Journal article Open Access

Follow the Plume: The Habitability of Enceladus

McKay, Christopher P.; Anbar, Ariel D.; Porco, Carolyn; Tsou, Peter

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      <creatorName>McKay, Christopher P.</creatorName>
      <givenName>Christopher P.</givenName>
      <creatorName>Anbar, Ariel D.</creatorName>
      <givenName>Ariel D.</givenName>
      <creatorName>Porco, Carolyn</creatorName>
      <creatorName>Tsou, Peter</creatorName>
    <title>Follow the Plume: The Habitability of Enceladus</title>
    <date dateType="Issued">2014-04-01</date>
  <resourceType resourceTypeGeneral="JournalArticle"/>
    <alternateIdentifier alternateIdentifierType="url"></alternateIdentifier>
    <relatedIdentifier relatedIdentifierType="DOI" relationType="IsIdenticalTo">10.1089/ast.2014.1158</relatedIdentifier>
    <rights rightsURI="">Creative Commons Zero v1.0 Universal</rights>
    <rights rightsURI="info:eu-repo/semantics/openAccess">Open Access</rights>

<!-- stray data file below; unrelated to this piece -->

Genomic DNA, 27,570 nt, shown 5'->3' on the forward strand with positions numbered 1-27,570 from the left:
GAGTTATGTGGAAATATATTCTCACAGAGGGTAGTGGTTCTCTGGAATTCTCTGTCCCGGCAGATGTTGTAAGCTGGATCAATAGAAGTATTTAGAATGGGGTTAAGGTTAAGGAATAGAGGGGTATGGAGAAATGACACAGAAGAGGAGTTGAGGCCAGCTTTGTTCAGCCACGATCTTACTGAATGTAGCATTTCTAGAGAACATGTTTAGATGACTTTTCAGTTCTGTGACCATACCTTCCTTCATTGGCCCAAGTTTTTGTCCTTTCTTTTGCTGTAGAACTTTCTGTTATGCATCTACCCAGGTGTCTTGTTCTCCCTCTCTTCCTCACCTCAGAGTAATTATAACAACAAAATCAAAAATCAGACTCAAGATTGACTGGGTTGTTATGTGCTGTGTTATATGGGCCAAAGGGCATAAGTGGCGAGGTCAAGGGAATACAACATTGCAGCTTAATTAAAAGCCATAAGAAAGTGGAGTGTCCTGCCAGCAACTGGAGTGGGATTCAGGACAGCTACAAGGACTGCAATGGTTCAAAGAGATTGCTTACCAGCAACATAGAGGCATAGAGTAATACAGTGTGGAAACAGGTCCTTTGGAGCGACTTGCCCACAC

<description descriptionType="Abstract">The astrobiological exploration of other worlds in our Solar System is moving from initial exploration to more focused astrobiology missions. In this context, we present the case that the plume of Enceladus currently represents the best astrobiology target in the Solar System. Analysis of the plume by the Cassini mission indicates that the steady plume derives from a subsurface liquid water reservoir that contains organic carbon, biologically available nitrogen, redox energy sources, and inorganic salts. Furthermore, samples from the plume jetting out into space are accessible to a low-cost flyby mission. No other world has such well-studied indications of habitable conditions. Thus, the science goals that would motivate an Enceladus mission are more advanced than for any other Solar System body. The goals of such a mission must go beyond further geophysical characterization, extending to the search for biomolecular evidence of life in the organic-rich plume. This will require improved in situ investigations and a sample return. Key Words: Ice—Life detection—Icy moon. Astrobiology 14, 352–355.</description>
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